Meta-analysis: Don’t do it or Do it more carefully?
By: Philippa Cordingley on Jun 14, 2019 1:41:00 PM
6 min read
Meta-analyses (like the popular Sutton Trust Tool Kit and Hattie’s Visible Learning) apparently offer a more sophisticated and orderly approach to our world than the messy reality of day to day practice. So do similar approaches, like Best Evidence Syntheses (such as Viviane Robinson’s seminal work on school leadership), Systematic Research Reviews and even reviews of reviews, such as Developing Great Teaching. But what and how does that help?
To answer the question posed by The Big Evidence Debate team, we also need to ask, as Monty Python asked about the Romans, “What do meta-analyses and Best Evidence Synthesis actually do for us?”
By providing a systematic and transparent overview of all the evidence from a given field, meta-analyses and related approaches help educators and researchers do two things: take a more strategic, bird’s eye view of research findings, and frame future research questions and designs more accurately and cumulatively.
Why does taking a bird’s eye view of research findings in a given field matter?
First, they help us stop ricocheting between the (often contradictory) results of different experiments or analyses about the effects of x or y.
For example, they help us make more strategic personal decisions about healthy diet or lifestyles – as opposed to hanging on serendipitously to the latest ‘finding’ about the impact of a couple of glasses of red wine. An equivalent in the professional sphere might be help with navigating approaches to group work and collaborative learning.
Before these reviews came to education, we and our leaders were stuck with (or free to - depending on your perspective) grabbing hold of the specific study findings that look comfortably self-justifying or conveniently challenging. Now we can weigh up the evidence about the latest fads by checking individual, intriguing studies such as the original retrieval/memory study by Sweller and/or plausible think pieces and practical theories, from multiple intelligences to the much more plausible, but still contestable, expanding theories about memory and retrieval - against systematic overviews of all the evidence.
Framing future research questions and designs to be more cumulative.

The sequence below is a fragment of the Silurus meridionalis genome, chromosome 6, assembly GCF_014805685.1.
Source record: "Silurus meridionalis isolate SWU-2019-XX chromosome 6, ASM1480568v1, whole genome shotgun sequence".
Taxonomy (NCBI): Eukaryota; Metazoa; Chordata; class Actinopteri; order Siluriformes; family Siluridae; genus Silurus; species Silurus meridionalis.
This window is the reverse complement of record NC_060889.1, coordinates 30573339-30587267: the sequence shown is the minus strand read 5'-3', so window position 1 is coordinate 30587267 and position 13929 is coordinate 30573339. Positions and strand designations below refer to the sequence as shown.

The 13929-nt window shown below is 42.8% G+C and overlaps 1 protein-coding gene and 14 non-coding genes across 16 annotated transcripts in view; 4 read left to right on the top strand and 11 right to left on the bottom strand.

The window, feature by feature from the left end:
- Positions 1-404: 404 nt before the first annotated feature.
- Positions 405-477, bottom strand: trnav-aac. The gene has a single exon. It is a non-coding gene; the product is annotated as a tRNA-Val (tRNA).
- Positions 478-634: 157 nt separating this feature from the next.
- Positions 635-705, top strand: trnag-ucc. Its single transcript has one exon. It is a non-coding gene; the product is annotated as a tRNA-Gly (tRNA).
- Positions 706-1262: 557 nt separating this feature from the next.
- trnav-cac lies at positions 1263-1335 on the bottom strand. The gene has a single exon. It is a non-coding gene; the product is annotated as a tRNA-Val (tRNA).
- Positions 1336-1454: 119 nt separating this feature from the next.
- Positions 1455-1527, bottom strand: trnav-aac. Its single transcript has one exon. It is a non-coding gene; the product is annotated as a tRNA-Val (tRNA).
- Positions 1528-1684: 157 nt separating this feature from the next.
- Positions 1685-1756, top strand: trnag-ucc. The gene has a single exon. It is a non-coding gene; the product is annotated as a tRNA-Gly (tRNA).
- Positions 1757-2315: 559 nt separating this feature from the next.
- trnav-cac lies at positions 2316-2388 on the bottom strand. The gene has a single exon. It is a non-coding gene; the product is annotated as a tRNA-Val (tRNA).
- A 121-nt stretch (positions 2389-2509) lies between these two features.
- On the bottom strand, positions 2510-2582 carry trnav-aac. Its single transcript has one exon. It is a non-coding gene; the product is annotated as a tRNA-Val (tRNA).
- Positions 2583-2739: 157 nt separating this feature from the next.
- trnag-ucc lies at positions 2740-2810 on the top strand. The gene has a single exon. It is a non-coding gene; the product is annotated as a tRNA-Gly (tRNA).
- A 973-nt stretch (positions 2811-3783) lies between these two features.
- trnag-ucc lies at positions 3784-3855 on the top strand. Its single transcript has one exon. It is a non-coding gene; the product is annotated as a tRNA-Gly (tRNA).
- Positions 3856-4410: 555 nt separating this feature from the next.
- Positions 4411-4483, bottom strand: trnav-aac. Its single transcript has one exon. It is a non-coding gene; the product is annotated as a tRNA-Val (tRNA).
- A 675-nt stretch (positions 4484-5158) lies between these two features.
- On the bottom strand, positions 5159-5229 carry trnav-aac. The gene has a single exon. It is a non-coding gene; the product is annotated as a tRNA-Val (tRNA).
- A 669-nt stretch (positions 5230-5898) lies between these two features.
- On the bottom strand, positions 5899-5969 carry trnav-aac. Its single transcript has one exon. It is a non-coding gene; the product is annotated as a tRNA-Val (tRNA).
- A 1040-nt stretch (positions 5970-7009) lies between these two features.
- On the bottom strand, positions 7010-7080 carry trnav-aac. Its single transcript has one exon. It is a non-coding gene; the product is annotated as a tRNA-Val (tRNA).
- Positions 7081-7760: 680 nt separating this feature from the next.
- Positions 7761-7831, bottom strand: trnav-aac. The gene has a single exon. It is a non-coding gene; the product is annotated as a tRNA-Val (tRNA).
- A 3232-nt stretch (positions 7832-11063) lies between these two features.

Second, we are all admonished to Stand on the Shoulders of Giants and root our current research in what is already known. In the absence of meta-analyses and BES, this is about as easy as it sounds.
Whilst I do vaguely remember standing on the shoulders of others in gym clubs in my youth, I was too busy balancing to look around and benefit from the view!
While education researchers have always been required to lay out clearly which previous research they were building on (usually as a ‘literature review’), this was almost inevitably a haphazard or partial process; marshalling all the evidence is a technical and time-consuming process.
Meta-analyses and systematic reviews provide an important handrail helping researchers take a much more comprehensive and systematic approach to drawing on previous research findings to frame their questions for future studies; an important step towards genuinely cumulative knowledge building. They also help researchers and research funders compare weights of evidence and gaps between fields. This also matters, or at least should matter, for deciding what research gets funded and or promoted to practitioners and policy makers and taken up by them.
So this challenging, technical work is important. Carry on!
Doing them better - a research user perspective
In that case, what might doing them better mean?
Meta-analyses aren’t perfect, but they are quite new and the more we do the better we understand their strengths and limitations. Technical aspects of reviews can always be improved; science is cumulative and involves identifying and learning from mistakes.
Other blog writers will have important things to say about detailed aspects of methods and statistical technicalities. Meta-analyses can be over-driven by the purity of the evidence and algorithms in the analysis. There is no use doing them better if no one takes any notice of or understands them.
My key concern is about what quality means from a user perspective. Having an overview is a helpful starting point. But the averaging effect of meta-analysis - and the degree of abstraction and lack of detail - limits their value in specific school and classroom contexts.
Effective and accurate interpretation and implementation of key messages from meta-analyses and related syntheses depend just as much on teachers’ and school leaders’ own, more precise, evidence about their pupils’ starting points and capacities. And teachers and school leaders need contextual detail to make these connections.